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WORKSPAN DAILY |

Setting Pay and Policy for Remote Workers


anyaberkut / iStock

While there were many topics that piqued the interest of attendees at WorldatWork’s “2021 Total Rewards Conference and Exhibition,” a session focused on how to compensate remote workers was among the most captivating.

The COVID-19 pandemic forced most businesses into some form of remote work beginning in  March 2020. And that model, which proved to be viable, has led many organizations to opt for remaining either fully remote or in a hybrid model going forward. With that, however, has come a host of complicated questions and decisions for organizations on how to go about compensating these remote workers.

Chad Atwell, senior manager, Deloitte Consulting and Karen Ekren, compensation design lead at Stantec, a global professional services company in the design and consulting industry, tackled the topic in their session on Tuesday, Oct. 5, in front of an engaged audience of compensation professionals seeking guidance and perspective regarding remote worker pay.

Atwell brought forth three key concepts for organizations to consider to inform the discussion:

  • Identify long-term opportunities for virtual work
  • Maximize productivity, sustain culture
  • Imagine the workforce of the future.

Atwell noted that many companies initially went into cost-cutting mode and shrunk their facilities’ footprint once remote work appeared to be a functional and effective strategy. As it related to employees, there was a misinterpretation between work from home and work from anywhere, which led to some business risk and exposure for companies.


“There were quite a few people who decided to move away from those central locations where their company was headquartered and there wasn’t a policy in place to say they couldn’t do that,” Atwell explained.

Most organizations spent the past year identifying roles that will be work-from-home, hybrid and on-site. Now, they are still grappling will how to approach the intra-country or cross-border movement. Some organizations responded to this by limiting where employees could move, prioritizing where they already had a physical footprint or a tax/legal presence.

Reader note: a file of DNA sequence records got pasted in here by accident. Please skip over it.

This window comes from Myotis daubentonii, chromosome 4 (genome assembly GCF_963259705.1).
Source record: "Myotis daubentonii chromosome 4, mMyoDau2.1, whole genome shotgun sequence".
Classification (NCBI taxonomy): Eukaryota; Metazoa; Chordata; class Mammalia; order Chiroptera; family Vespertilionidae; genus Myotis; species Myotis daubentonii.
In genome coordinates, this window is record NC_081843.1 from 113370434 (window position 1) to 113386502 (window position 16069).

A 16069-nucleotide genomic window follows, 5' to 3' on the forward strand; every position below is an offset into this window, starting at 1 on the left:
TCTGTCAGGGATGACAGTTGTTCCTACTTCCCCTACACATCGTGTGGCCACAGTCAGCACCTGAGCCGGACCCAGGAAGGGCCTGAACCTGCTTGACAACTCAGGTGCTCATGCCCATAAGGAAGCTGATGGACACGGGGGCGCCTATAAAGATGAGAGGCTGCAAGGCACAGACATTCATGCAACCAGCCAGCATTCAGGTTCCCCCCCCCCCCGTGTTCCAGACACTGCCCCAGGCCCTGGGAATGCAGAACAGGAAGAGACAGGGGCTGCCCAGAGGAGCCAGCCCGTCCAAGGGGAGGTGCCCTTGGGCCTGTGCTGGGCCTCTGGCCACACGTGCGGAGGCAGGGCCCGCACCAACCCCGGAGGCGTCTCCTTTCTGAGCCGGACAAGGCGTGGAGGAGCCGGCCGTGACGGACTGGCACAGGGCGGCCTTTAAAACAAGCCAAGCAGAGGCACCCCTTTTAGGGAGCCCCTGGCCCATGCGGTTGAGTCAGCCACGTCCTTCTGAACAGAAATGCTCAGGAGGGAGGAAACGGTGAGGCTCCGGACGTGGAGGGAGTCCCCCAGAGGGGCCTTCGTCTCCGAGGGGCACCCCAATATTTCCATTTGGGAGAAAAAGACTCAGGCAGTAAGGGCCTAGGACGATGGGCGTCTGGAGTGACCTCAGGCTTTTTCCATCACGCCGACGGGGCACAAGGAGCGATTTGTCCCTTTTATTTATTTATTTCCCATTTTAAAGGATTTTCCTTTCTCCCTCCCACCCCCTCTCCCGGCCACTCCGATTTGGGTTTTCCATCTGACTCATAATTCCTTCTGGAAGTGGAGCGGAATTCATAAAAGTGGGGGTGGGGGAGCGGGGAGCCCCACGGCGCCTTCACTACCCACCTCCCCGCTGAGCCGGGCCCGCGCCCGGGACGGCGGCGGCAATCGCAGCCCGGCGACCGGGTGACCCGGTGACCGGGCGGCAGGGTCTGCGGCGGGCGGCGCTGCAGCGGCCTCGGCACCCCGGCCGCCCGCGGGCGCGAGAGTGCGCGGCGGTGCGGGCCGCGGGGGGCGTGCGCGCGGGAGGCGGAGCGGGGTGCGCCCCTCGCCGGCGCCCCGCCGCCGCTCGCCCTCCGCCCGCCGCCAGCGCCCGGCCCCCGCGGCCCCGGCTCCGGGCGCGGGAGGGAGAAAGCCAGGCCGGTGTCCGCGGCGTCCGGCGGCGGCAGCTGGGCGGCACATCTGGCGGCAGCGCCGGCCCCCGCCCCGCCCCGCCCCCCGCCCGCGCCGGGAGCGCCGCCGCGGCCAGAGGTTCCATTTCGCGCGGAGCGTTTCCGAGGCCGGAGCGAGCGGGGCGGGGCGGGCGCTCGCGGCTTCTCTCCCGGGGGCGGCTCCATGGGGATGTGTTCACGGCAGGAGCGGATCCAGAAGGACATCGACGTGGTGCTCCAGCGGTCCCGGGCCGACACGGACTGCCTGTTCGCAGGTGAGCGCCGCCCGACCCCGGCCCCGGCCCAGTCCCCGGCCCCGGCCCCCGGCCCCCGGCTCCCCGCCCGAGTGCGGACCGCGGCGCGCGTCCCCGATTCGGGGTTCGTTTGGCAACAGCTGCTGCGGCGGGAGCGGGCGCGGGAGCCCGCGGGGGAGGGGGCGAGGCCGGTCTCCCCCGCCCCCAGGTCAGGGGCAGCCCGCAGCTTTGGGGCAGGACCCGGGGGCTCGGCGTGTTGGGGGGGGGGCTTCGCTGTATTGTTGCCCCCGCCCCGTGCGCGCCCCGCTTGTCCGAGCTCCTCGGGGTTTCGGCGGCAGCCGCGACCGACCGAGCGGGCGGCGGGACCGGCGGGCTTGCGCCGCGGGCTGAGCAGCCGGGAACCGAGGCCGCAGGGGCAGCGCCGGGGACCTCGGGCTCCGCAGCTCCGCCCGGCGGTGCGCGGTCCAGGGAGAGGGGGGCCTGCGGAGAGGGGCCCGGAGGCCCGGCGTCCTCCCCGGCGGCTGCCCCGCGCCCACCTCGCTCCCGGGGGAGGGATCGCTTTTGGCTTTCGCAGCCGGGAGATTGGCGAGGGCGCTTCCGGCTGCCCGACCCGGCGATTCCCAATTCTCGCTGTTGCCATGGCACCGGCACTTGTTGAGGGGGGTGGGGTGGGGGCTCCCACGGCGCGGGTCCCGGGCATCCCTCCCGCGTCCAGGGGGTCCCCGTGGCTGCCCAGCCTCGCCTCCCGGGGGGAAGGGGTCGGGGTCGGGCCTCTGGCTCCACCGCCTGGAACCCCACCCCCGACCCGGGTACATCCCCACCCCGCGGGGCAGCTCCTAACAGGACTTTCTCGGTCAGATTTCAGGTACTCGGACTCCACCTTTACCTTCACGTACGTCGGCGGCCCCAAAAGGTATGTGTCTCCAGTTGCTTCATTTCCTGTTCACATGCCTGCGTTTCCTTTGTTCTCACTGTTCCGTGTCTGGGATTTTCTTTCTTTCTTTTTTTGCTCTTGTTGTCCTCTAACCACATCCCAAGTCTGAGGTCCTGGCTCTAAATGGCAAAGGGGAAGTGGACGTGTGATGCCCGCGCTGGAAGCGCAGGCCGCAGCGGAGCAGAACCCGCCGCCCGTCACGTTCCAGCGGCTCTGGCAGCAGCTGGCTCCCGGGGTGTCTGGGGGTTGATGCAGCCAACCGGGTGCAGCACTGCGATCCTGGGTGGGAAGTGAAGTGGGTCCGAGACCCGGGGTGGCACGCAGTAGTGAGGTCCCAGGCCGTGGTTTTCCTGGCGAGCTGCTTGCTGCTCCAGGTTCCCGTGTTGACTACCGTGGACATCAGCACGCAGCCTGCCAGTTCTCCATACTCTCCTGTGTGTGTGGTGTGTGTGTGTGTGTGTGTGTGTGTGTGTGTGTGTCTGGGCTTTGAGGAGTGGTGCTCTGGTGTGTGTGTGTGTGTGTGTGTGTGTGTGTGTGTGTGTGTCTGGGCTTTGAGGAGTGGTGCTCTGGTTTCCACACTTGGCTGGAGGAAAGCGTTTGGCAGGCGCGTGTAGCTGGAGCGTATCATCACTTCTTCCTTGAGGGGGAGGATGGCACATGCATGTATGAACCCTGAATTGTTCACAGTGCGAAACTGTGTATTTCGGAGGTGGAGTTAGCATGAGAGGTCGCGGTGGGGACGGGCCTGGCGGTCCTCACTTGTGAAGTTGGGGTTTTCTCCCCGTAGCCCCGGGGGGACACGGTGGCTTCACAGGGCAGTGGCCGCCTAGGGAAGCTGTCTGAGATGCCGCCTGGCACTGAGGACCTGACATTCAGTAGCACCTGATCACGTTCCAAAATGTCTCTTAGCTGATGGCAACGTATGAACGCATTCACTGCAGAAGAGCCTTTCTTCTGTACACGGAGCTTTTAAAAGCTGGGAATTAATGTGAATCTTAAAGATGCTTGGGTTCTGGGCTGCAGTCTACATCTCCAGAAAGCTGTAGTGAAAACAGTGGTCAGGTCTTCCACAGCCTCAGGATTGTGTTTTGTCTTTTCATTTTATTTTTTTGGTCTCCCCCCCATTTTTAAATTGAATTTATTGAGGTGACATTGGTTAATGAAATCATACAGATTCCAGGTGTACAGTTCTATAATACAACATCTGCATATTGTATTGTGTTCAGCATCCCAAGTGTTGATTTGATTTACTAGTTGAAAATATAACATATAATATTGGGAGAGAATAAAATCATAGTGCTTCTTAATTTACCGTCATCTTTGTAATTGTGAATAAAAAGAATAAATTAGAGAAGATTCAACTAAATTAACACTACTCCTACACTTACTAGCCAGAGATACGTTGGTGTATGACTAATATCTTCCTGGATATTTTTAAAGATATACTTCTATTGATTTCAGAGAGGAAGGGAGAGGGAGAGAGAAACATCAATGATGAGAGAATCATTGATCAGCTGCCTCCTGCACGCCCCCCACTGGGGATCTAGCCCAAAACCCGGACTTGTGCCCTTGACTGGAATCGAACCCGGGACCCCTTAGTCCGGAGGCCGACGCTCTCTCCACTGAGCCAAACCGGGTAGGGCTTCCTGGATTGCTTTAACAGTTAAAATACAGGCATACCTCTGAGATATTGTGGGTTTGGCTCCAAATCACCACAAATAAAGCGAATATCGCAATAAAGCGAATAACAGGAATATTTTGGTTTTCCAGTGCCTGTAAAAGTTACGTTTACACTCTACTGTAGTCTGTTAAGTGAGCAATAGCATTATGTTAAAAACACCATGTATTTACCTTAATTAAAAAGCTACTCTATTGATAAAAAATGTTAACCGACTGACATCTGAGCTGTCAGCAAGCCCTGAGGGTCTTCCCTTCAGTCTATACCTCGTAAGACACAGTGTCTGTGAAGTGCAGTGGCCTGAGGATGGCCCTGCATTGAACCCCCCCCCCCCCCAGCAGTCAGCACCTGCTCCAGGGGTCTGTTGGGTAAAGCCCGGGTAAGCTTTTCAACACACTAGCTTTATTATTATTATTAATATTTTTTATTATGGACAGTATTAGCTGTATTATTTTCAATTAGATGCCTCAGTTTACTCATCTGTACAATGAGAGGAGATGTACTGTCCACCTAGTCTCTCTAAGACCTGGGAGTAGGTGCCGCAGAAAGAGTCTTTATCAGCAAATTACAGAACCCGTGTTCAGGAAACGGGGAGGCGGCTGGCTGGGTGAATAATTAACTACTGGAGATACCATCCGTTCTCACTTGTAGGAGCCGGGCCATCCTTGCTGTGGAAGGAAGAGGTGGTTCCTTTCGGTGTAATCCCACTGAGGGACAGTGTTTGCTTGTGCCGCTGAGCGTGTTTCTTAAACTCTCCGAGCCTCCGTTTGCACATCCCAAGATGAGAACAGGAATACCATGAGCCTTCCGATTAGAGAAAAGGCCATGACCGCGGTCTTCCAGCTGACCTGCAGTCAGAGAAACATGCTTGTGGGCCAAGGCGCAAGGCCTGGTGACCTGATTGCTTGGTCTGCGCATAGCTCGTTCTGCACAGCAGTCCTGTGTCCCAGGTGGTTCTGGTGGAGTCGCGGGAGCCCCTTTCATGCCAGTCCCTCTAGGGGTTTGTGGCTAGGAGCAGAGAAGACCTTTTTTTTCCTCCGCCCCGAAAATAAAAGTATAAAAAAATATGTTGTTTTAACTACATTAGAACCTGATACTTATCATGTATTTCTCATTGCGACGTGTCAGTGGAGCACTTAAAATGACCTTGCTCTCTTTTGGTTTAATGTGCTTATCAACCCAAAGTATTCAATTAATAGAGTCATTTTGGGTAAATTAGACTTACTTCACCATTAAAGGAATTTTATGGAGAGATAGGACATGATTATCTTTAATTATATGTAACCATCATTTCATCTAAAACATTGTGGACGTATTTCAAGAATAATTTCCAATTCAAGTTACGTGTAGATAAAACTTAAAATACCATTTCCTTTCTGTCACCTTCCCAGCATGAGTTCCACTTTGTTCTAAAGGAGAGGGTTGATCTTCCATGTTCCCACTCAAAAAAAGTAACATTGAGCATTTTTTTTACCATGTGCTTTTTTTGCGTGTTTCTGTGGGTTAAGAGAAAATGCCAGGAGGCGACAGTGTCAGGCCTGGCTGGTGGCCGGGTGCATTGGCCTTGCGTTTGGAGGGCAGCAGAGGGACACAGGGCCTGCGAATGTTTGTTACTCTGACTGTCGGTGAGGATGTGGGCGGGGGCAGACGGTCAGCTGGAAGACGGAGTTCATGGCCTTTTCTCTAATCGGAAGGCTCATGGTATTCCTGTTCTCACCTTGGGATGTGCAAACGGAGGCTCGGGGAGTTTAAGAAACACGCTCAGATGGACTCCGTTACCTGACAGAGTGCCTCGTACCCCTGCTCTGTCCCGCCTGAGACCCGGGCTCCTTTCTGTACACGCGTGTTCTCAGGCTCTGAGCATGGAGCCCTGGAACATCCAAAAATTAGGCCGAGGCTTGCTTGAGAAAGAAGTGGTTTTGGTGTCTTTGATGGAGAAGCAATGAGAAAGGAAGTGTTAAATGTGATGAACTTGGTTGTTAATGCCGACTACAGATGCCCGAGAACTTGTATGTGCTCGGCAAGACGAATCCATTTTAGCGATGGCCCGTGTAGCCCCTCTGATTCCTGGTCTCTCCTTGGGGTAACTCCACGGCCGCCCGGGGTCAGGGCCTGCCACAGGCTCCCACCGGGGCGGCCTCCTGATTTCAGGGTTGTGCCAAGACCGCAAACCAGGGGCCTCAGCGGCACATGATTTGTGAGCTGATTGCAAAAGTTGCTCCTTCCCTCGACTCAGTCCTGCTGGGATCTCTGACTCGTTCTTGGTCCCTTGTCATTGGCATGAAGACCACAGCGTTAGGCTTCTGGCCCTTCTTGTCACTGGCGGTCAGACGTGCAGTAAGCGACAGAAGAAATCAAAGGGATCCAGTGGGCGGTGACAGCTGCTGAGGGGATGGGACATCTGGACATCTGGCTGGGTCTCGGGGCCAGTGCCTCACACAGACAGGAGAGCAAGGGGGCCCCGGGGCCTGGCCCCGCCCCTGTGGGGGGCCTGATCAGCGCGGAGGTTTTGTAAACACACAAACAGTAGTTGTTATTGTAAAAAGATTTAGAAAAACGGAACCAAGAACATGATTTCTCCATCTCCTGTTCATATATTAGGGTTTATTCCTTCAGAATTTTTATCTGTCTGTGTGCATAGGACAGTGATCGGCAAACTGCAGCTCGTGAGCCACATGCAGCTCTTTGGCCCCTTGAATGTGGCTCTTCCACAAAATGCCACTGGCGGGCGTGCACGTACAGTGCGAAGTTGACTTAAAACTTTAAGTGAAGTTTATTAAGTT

Eskren said Stantec hasn’t restricted any employee movement, as long as it doesn’t interrupt work with a client and they have put together guidance limiting the amount of days that people can work outside of their home base, although there are challenges to both accommodate and implement this.

Additionally, Deloitte’s research did find that most companies aren’t restricting where a remote individual can work.

“Some companies are taking advantage by opening up offices in new locations or hiring in new locations to expand the talent pool in this new remote environment,” Atwell said.

Geographic Pay Differences

Once companies have put a policy in place regarding the ability to work in various locations, the question of compensation then comes into play. 

The most common conundrum is how to approach pay for employees who have chosen to move or are looking to move. A recurring example is that of an employee moving from a high cost-of-labor area such as Silicon Valley to a low cost-of-labor area such as Des Moines, Iowa. Are companies adjusting pay downward to reflect market value for that role in that city? The answers have been a mixed bag thus far.

Deloitte’s research from 2021 found that 70% of companies use geographic differentials to adjust salaries based on the individual’s location. This number rose to 85% for tech companies.

Ekren said Stantec has not adjusted base pay downward based on an individual’s move to another market. However, she noted the adjustment could be factored in at end-of-year salary increases. Eskren noted that Stantec is uniquely positioned, because they have offices in all 50 states and offices across the globe, which makes it more practical for employees to move to different locations.

The question was also raised as to whether organizations should implement a required minimum timeframe of staying in a new location to dissuade employees from trying to game the system. For instance, an employee might move from Utah to San Francisco and receive a pay adjustment upward to account for the cost-of-labor difference and then decide to relocate back in Utah two years later with the knowledge that the company would not adjust their pay downward. 

Eskren said that’s not something Stantec has discussed implementing. Atwell said he had not heard of organizations requiring location time limits but that this would be an example of why organizations would have a policy in place to adjust pay based on location.

“Organizations are being careful about staying consistent to their approach today,” Atwell said. “They’re trying to apply the same policy but evaluate it every step of the way to make sure it isn’t creating future problems.”

Atwell left attendees with a reminder about the importance of keeping pay equity in mind when implementing any of these remote pay measures.

“It’s never been a better time to focus on pay equity as an organization,” he said. “As you’re tapping into new markets around the country, make sure you’re not doing things inconsistently in a way that is discriminatory or inequitable.”

Relevant WorldatWork Resources:

About the Author

 Brett Christie is the managing editor of Workspan Daily. 


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